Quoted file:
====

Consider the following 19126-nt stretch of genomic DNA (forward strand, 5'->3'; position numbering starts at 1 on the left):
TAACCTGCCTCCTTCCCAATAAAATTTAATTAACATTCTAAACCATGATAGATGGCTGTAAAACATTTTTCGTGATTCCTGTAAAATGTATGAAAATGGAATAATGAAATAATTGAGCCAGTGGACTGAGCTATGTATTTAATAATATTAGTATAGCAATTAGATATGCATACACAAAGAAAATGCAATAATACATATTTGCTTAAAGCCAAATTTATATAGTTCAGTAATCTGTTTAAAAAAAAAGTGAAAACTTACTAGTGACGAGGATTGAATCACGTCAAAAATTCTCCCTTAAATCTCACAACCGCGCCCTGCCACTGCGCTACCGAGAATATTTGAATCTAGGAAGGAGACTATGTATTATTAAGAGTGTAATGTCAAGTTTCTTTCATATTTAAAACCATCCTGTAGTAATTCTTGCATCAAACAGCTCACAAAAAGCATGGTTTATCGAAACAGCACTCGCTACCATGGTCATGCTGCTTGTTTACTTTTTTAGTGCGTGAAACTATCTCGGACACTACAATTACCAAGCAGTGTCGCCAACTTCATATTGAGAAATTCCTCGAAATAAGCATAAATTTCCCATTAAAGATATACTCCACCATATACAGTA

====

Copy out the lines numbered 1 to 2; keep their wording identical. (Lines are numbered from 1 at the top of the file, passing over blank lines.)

Consider the following 19126-nt stretch of genomic DNA (forward strand, 5'->3'; position numbering starts at 1 on the left):
TAACCTGCCTCCTTCCCAATAAAATTTAATTAACATTCTAAACCATGATAGATGGCTGTAAAACATTTTTCGTGATTCCTGTAAAATGTATGAAAATGGAATAATGAAATAATTGAGCCAGTGGACTGAGCTATGTATTTAATAATATTAGTATAGCAATTAGATATGCATACACAAAGAAAATGCAATAATACATATTTGCTTAAAGCCAAATTTATATAGTTCAGTAATCTGTTTAAAAAAAAAGTGAAAACTTACTAGTGACGAGGATTGAATCACGTCAAAAATTCTCCCTTAAATCTCACAACCGCGCCCTGCCACTGCGCTACCGAGAATATTTGAATCTAGGAAGGAGACTATGTATTATTAAGAGTGTAATGTCAAGTTTCTTTCATATTTAAAACCATCCTGTAGTAATTCTTGCATCAAACAGCTCACAAAAAGCATGGTTTATCGAAACAGCACTCGCTACCATGGTCATGCTGCTTGTTTACTTTTTTAGTGCGTGAAACTATCTCGGACACTACAATTACCAAGCAGTGTCGCCAACTTCATATTGAGAAATTCCTCGAAATAAGCATAAATTTCCCATTAAAGATATACTCCACCATATACAGTA